Author: Birutė Andruškaitė, September 22, 2022

Despite knowing that quotes are an old-school tool of expression, I want to start with a excellent quote, underlining the importance of water by Wystan H. Auden: “Thousands have lived without love, not one without water”. And the importance of water, thus, blue economy, can not be emphasized better. Following this, today I am speaking with social entrepreneur, blue economy enthusiast, Tom O. Kleppestø.

B: Exited to get your insights, Tom, about the blue economy! My first question emphasized is: how would you describe the blue economy in a sentence?

TOM: The blue economy is a sector of commercial use of the ocean, but it is imperative to add the word “sustainable”. There can only be a sustainable use of the oceans in the blue economy

B: Why is it important to add the word “sustainable” to the definition of blue economy as some definitions have this word in them and some don’t?

TOM: Exploitation, preservation, and regeneration – this is sustainability. There is no resource on the planet that you can proceed to exploit continuously without allowing the regeneration process to happen. If you overuse the oceans, it will destroy the ecosystem. It is a logical sequence applicable to all market sectors, and not allowing a resource to regenerate leads to eliminating the industry area. Thus, without a sustainable attitude toward the blue economy, in some time, there would be no blue economy, per se.

B: What startups or great companies do we know work in the blue economy sector?

TOM: If you have ever seen the sea wind turbines, it is a blue economy sector. Once they are in the water- they become a part of the blue economy — also, as companies in the oil extraction in the ocean industry, such as ESSO, and Shell. Have you ever tried seafood or fish? It is also a blue economy sector, for example, Findus, Mowi, or SalMar. Lithuania has a blue economy sector example that you guys are and should be super proud of: it is the Klaipėda LNG terminal “Independence”.

B: We are, indeed, very proud of our “Independence”, which now is not just the symbol of independence but also of willpower. The blue economy is a broad sector; would you say there is a strict line where the blue economy begins and ends?

TOM: All the water you use was used million years ago, but it is essential not to be vague. Even though the blue economy is a broad term, we need to be specific and make sure we are talking about the areas that add up to the exploitation of the oceans. For example, water filtering would be more the “green” than the “blue” economy.

B: Shall we get a few years back? What do you do at work, and how did the blue economy become a big part of your life?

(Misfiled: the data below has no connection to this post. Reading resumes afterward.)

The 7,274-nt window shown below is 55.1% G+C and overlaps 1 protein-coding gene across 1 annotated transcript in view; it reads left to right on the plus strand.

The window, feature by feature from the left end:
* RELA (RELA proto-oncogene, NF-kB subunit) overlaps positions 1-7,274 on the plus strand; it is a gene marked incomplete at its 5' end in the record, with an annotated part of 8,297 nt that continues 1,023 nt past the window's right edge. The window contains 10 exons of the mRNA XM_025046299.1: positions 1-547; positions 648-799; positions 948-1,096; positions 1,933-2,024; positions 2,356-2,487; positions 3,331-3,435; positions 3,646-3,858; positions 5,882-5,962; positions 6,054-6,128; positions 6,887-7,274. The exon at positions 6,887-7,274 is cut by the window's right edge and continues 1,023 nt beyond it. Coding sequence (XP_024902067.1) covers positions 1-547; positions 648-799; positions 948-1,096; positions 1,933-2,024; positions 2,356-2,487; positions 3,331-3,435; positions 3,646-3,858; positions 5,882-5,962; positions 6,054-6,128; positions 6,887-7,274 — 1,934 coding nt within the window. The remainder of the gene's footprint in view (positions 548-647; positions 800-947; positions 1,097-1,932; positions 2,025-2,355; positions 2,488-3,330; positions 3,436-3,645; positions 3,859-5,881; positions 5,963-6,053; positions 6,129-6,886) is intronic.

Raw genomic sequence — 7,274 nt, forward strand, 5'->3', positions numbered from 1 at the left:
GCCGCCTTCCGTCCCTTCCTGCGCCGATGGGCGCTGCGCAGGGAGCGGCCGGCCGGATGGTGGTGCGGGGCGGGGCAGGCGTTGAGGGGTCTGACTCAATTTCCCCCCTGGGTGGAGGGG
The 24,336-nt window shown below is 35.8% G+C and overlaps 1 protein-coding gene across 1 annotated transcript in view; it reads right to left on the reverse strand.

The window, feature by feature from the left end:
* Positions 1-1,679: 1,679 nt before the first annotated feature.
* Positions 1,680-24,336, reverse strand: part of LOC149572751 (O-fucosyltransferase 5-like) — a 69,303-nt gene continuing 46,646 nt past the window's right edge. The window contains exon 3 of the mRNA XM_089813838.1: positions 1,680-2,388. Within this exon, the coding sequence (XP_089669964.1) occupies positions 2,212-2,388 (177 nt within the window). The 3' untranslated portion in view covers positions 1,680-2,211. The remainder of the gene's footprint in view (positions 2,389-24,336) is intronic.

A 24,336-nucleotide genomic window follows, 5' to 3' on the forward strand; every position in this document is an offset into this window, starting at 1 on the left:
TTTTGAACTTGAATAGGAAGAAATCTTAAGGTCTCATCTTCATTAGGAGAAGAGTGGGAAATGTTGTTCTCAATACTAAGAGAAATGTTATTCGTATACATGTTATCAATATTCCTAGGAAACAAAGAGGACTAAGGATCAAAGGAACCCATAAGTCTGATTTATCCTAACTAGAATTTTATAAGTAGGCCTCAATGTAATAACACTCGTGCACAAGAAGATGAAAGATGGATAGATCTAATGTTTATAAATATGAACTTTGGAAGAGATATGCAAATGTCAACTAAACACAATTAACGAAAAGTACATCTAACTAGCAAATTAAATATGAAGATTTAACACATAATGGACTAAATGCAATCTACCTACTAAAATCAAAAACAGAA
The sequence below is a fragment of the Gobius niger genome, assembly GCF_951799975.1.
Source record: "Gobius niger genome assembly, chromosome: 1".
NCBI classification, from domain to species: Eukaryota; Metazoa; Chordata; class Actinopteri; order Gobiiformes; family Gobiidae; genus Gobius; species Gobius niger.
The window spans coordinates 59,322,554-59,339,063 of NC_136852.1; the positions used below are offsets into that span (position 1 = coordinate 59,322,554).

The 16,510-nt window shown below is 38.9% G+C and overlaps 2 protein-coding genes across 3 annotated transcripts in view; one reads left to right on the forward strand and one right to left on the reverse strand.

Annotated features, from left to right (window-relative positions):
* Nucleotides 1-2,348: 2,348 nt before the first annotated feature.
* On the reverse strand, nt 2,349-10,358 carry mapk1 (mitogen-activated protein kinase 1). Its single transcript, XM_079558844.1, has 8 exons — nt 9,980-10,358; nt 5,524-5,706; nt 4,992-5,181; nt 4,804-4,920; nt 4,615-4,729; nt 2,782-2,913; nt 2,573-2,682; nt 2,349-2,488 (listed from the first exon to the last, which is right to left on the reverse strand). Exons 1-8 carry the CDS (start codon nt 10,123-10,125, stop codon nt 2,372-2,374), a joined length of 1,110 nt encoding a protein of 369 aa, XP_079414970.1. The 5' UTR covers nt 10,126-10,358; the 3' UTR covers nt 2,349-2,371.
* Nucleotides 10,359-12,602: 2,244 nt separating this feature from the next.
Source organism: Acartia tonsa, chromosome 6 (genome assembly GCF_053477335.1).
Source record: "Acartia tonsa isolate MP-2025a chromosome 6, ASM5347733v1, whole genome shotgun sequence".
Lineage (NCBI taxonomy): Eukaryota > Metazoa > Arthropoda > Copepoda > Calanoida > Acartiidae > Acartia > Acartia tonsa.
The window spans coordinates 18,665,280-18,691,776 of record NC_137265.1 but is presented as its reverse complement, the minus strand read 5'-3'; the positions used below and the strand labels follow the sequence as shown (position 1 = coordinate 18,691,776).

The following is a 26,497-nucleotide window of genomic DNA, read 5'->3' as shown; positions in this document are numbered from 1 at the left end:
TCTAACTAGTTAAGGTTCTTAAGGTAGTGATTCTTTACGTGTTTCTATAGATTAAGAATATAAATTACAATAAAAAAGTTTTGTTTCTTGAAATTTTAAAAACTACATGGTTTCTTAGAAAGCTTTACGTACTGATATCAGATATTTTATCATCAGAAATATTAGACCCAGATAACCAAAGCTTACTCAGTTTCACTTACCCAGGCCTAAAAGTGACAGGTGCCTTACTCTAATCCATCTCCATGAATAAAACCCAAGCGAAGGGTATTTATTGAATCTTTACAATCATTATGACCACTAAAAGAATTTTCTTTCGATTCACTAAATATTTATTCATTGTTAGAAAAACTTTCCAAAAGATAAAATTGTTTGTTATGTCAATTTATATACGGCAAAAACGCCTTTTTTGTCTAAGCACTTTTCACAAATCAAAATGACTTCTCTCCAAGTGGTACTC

TOM: It is, indeed, a considerable part of my life. Today I run three maritime and ocean industry associations, including the Oslo Chapter of the Norwegian Shipowners’ Association – an industry that is now working hard to become sustainable. Already in 2008, the Norwegian Shipowners’ Association launched its zero-emission vision for its members. My job is to speak for the Baltic Sea on a PPP level (aut. public-private partnership). So, in a way, we seek to ensure that there is a word “sustainability” in the blue economy definition.

B: But it was not out of nowhere that you started to work for an association in the blue economy sector. What is the pre-history?

TOM: I watched a TV series, “The Onedin Line,” as a kid. If you have ever watched these series, you might understand the pre-history. Also, my great grandpa was a sea captain, thus, inspired by him, I decided that I wanted to become a shipowner at the age of 12 or something. Of course, I never became one, but my life bonded with the Ocean. My practical interest in the blue economy started at my business school in the late 80s. It is fascinating that shipping was an integral part of our economics studies, as shipping is all about global trade. Some 90% of all goods in the world are transported by ships, and less than 3% of the global greenhouse gases (GHG) are created by shipping, so it is after all the least hazardous transport solution.

Towards the end of my studies, in 1991, I applied for an EFTA internship in Geneva (European Free Trade Association, assuming that Norway would join the EU in 1994). However, on the same day that I was accepted, the most known professor at the school asked what will be my path and invited me instead to join him to build what we called the Centre for International Economics and Shipping. So in 1991, I changed my mind about the internship and stayed in Bergen. Thus, my love for the sea grew here in Norway, and my work with associations and networking in the blue economy began.

B: What would it be if you would develop a new business in the blue economy area today?

TOM: Living by the ocean, I have had time to observe the ocean and see how much energy is continuously beating to the shores. Thus, my answer would be ocean waves’ energy. The development of this waste source of energy is a slow one. But I am 100% sure the ocean can feed and energize the whole world. So we must take care of it.

B: It is a great quote to finish an interview, so let it be a closing wish. Thank you, Tom, for your great insights.

TOM: Always happy to share my experience and ideas! See you at the Blue economy conference!

The project “Blue Libraries: organizations and innovations for blue economy and water pollution awareness” is implemented by Klaipeda City Municipality Immanuel Kant Public Library to rise sustainable blue economy awareness and invest in youth entrepreneurship in blue economy.

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The project “Blue Libraries: Organizations and Innovations for Blue Economy and Water Pollution Awareness” is funded via ERASMUS+ program